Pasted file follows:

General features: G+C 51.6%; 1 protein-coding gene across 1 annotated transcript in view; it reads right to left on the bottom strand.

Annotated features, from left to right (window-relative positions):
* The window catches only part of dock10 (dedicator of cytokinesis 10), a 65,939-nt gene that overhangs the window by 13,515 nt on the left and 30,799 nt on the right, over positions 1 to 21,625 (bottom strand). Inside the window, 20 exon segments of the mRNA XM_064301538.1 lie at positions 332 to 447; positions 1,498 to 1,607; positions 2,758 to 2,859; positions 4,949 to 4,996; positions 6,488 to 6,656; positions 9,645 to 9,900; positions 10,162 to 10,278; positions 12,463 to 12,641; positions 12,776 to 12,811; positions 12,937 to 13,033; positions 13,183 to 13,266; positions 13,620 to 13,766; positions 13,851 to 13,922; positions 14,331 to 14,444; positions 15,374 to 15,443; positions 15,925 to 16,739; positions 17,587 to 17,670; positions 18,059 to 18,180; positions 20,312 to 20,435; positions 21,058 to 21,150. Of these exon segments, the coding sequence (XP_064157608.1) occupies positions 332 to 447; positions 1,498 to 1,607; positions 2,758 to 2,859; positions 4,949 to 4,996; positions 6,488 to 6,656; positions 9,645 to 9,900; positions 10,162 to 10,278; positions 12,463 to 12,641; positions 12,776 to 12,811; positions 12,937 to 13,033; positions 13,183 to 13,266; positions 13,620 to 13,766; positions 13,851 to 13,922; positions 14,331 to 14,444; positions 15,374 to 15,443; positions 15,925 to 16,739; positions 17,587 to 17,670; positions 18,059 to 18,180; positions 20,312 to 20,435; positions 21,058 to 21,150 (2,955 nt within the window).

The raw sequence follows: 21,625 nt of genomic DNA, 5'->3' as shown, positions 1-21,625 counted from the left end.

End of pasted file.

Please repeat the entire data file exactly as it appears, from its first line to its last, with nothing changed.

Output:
General features: G+C 51.6%; 1 protein-coding gene across 1 annotated transcript in view; it reads right to left on the bottom strand.

Annotated features, from left to right (window-relative positions):
* The window catches only part of dock10 (dedicator of cytokinesis 10), a 65,939-nt gene that overhangs the window by 13,515 nt on the left and 30,799 nt on the right, over positions 1 to 21,625 (bottom strand). Inside the window, 20 exon segments of the mRNA XM_064301538.1 lie at positions 332 to 447; positions 1,498 to 1,607; positions 2,758 to 2,859; positions 4,949 to 4,996; positions 6,488 to 6,656; positions 9,645 to 9,900; positions 10,162 to 10,278; positions 12,463 to 12,641; positions 12,776 to 12,811; positions 12,937 to 13,033; positions 13,183 to 13,266; positions 13,620 to 13,766; positions 13,851 to 13,922; positions 14,331 to 14,444; positions 15,374 to 15,443; positions 15,925 to 16,739; positions 17,587 to 17,670; positions 18,059 to 18,180; positions 20,312 to 20,435; positions 21,058 to 21,150. Of these exon segments, the coding sequence (XP_064157608.1) occupies positions 332 to 447; positions 1,498 to 1,607; positions 2,758 to 2,859; positions 4,949 to 4,996; positions 6,488 to 6,656; positions 9,645 to 9,900; positions 10,162 to 10,278; positions 12,463 to 12,641; positions 12,776 to 12,811; positions 12,937 to 13,033; positions 13,183 to 13,266; positions 13,620 to 13,766; positions 13,851 to 13,922; positions 14,331 to 14,444; positions 15,374 to 15,443; positions 15,925 to 16,739; positions 17,587 to 17,670; positions 18,059 to 18,180; positions 20,312 to 20,435; positions 21,058 to 21,150 (2,955 nt within the window).

The raw sequence follows: 21,625 nt of genomic DNA, 5'->3' as shown, positions 1-21,625 counted from the left end.